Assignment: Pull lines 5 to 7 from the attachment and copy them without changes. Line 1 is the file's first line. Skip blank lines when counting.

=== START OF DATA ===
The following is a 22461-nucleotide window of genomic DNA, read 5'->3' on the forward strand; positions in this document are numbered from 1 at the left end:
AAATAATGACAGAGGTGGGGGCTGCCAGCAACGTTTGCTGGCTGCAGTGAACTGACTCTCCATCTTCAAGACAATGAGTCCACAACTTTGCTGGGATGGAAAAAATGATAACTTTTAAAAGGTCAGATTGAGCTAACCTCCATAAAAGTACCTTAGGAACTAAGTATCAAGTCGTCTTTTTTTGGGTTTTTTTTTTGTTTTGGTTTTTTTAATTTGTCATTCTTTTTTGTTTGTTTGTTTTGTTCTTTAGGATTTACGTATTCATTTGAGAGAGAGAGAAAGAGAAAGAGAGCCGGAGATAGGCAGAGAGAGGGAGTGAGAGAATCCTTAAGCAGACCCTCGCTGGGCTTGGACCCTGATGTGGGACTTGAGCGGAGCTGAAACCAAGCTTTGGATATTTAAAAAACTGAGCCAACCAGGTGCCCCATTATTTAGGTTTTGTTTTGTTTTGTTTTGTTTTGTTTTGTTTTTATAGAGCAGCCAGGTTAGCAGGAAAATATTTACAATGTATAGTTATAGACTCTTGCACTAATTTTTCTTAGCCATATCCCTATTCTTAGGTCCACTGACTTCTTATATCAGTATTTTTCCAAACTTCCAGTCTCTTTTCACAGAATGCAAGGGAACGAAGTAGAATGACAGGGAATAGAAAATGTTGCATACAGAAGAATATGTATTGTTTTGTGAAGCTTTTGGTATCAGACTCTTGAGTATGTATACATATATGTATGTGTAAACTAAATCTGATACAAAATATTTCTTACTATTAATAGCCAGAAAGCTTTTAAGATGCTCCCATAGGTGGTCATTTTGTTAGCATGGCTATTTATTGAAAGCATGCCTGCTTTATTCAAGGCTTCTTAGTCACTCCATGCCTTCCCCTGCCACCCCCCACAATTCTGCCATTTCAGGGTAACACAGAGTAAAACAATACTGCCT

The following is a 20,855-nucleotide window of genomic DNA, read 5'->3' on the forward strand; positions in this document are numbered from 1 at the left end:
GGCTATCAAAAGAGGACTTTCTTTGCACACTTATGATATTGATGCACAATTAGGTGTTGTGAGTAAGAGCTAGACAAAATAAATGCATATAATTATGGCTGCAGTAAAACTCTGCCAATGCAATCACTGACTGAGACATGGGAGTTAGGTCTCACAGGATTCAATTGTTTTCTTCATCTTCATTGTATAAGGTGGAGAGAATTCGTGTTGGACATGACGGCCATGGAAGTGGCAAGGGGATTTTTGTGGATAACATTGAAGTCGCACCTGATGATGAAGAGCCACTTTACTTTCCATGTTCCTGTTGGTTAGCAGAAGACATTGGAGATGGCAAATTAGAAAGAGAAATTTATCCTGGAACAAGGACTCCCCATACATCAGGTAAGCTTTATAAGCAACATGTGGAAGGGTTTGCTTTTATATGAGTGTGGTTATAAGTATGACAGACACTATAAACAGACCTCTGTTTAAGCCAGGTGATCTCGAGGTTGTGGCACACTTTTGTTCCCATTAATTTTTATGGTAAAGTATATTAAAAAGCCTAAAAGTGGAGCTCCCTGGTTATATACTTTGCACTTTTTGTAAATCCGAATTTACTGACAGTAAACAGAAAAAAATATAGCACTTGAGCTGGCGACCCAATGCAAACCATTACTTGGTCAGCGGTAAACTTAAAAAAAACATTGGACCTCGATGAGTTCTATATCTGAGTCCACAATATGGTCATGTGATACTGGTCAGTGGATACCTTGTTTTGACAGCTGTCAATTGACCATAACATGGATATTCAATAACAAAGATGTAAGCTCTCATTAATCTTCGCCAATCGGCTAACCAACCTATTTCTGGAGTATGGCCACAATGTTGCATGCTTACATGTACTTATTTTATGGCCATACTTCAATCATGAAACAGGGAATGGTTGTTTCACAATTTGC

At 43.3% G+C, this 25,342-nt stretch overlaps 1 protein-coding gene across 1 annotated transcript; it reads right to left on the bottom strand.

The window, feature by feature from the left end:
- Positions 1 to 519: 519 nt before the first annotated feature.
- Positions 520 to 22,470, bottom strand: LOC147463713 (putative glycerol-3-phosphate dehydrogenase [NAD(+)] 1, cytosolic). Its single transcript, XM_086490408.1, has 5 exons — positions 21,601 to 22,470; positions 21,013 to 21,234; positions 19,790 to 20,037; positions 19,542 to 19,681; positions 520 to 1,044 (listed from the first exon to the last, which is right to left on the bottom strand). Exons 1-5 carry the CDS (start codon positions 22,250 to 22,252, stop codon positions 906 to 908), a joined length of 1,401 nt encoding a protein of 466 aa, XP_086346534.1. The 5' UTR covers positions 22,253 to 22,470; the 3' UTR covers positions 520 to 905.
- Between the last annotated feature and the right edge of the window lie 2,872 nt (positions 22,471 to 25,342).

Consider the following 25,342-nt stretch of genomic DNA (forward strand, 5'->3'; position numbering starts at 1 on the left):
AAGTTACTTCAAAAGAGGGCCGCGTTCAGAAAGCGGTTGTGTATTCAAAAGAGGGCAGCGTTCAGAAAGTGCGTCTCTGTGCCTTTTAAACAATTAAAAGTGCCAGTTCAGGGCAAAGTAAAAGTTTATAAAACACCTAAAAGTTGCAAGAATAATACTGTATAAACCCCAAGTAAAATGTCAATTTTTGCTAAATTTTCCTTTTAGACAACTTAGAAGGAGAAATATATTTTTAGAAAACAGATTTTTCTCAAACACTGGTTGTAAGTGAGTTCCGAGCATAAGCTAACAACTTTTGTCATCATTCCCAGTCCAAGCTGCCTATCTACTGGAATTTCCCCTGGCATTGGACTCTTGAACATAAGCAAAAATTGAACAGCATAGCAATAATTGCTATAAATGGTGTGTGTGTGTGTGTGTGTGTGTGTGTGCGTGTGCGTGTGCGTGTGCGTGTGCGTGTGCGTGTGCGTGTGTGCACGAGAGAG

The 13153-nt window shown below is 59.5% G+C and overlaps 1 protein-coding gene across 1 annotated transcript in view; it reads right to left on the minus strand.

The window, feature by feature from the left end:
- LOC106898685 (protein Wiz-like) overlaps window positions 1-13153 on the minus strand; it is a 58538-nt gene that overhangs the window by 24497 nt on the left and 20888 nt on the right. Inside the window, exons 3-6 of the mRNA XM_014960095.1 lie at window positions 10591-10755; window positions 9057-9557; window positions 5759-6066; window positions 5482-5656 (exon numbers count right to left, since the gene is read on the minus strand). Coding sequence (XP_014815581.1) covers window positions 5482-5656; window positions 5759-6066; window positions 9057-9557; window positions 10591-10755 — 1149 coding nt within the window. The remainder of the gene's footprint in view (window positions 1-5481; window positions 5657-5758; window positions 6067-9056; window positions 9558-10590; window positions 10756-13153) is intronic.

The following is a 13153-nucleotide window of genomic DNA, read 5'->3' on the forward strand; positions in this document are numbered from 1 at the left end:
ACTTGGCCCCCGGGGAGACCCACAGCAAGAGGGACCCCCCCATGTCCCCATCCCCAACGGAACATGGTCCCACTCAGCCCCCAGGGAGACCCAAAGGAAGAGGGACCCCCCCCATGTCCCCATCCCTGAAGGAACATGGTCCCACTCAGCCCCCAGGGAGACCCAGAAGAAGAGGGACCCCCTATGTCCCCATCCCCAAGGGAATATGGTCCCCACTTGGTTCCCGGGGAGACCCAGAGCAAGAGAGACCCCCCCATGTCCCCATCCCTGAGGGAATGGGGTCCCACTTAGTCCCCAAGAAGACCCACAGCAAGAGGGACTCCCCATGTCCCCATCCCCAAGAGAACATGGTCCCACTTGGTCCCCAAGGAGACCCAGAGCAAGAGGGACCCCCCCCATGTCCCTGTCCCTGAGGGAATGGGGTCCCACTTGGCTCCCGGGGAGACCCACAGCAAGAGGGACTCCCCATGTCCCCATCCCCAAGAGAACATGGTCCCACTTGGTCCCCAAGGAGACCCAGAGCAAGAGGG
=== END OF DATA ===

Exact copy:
At 43.3% G+C, this 25,342-nt stretch overlaps 1 protein-coding gene across 1 annotated transcript; it reads right to left on the bottom strand.

The window, feature by feature from the left end:
- Positions 1 to 519: 519 nt before the first annotated feature.